Peter Varhol, Seapine Software
A potential by-product of development is technical debt – a working implementation that does not conform to best practices for architecture and implementation. Almost all projects have some element of technical debt. Technical debt must typically be repaid, with interest, later in the application lifecycle.
Most teams are capable of recognizing that technical debt has been incurred, but assessing that debt can be difficult, especially under an aggressive development schedule. But having a good measure of at least one aspect of technical debt makes it possible for the team to assess whether it is better to address now or later.
One operational measure of technical debt is scalability. A robust architecture and implementation theoretically should be able to scale indefinitely. Knowing the ability of the application to scale gives the team significant information about the quality of the architecture and coding practices. Ideally, load testing can be a key indicator of when to pay down debt.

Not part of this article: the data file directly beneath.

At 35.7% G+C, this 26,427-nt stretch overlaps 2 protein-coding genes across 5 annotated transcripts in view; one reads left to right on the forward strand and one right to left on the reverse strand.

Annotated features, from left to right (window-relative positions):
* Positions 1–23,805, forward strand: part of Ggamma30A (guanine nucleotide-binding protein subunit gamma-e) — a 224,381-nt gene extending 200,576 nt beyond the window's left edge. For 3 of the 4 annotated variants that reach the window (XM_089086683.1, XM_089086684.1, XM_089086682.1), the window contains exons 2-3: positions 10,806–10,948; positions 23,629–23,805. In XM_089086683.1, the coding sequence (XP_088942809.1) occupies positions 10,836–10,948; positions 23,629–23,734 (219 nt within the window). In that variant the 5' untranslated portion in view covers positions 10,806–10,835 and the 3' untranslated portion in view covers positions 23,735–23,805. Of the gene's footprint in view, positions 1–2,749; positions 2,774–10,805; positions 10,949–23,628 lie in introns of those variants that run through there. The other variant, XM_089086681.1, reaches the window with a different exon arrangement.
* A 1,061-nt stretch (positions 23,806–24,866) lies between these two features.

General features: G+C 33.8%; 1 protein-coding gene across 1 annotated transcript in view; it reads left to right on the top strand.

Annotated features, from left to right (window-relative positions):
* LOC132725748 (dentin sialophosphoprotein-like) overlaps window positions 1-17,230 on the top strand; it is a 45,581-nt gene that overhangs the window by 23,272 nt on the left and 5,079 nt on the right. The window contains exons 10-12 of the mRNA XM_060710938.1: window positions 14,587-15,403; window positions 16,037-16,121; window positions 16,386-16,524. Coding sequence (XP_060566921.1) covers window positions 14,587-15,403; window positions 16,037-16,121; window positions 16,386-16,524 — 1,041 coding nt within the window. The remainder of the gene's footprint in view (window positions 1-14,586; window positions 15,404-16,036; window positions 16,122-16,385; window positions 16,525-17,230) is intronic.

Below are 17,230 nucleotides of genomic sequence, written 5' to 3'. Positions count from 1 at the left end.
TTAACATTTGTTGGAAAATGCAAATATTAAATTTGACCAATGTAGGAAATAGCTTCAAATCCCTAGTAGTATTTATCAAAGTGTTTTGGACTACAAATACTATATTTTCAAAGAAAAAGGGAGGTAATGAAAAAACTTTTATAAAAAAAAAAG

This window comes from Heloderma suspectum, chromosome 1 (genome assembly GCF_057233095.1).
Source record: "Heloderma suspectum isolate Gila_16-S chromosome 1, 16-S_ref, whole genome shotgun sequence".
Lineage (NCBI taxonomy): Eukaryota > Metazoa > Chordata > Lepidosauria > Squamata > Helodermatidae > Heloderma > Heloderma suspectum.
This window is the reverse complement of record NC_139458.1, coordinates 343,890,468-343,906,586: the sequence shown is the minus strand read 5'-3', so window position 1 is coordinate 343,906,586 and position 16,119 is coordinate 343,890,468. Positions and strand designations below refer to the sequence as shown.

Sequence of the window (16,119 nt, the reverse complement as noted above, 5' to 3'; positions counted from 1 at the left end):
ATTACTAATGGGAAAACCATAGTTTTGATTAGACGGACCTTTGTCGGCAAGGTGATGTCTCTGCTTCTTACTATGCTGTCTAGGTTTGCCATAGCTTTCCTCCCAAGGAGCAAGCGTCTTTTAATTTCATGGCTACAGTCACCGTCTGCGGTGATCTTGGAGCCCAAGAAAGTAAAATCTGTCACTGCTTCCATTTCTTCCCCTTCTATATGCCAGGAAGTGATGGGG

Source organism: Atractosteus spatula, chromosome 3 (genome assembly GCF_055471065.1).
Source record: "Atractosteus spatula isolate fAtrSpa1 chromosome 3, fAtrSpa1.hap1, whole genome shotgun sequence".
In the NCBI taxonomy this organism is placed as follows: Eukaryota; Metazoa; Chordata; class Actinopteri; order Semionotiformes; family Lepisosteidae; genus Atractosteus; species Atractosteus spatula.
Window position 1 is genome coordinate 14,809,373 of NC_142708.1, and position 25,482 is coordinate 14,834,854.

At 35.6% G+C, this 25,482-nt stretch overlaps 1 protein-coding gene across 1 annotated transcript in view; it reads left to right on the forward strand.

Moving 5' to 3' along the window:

This session discusses the role of technical debt and how to assess technical debt with frequent use of load testing. It will provide a protocol for using load testing as a part of the testing process, and using it to assess the architecture and coding quality. Last, it provides a mechanism for testers and developers to collaborate in decisions surrounding design and coding practices.